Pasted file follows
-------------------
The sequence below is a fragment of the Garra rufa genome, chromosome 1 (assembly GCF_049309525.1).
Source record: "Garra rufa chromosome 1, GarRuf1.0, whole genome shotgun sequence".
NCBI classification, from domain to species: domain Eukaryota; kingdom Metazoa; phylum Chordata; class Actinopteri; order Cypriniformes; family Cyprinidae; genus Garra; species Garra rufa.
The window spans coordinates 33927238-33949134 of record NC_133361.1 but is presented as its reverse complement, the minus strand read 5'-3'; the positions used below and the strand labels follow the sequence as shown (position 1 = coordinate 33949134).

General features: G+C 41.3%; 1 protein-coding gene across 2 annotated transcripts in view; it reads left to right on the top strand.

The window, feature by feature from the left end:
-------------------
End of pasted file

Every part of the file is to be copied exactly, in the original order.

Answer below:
The sequence below is a fragment of the Garra rufa genome, chromosome 1 (assembly GCF_049309525.1).
Source record: "Garra rufa chromosome 1, GarRuf1.0, whole genome shotgun sequence".
NCBI classification, from domain to species: domain Eukaryota; kingdom Metazoa; phylum Chordata; class Actinopteri; order Cypriniformes; family Cyprinidae; genus Garra; species Garra rufa.
The window spans coordinates 33927238-33949134 of record NC_133361.1 but is presented as its reverse complement, the minus strand read 5'-3'; the positions used below and the strand labels follow the sequence as shown (position 1 = coordinate 33949134).

General features: G+C 41.3%; 1 protein-coding gene across 2 annotated transcripts in view; it reads left to right on the top strand.

The window, feature by feature from the left end: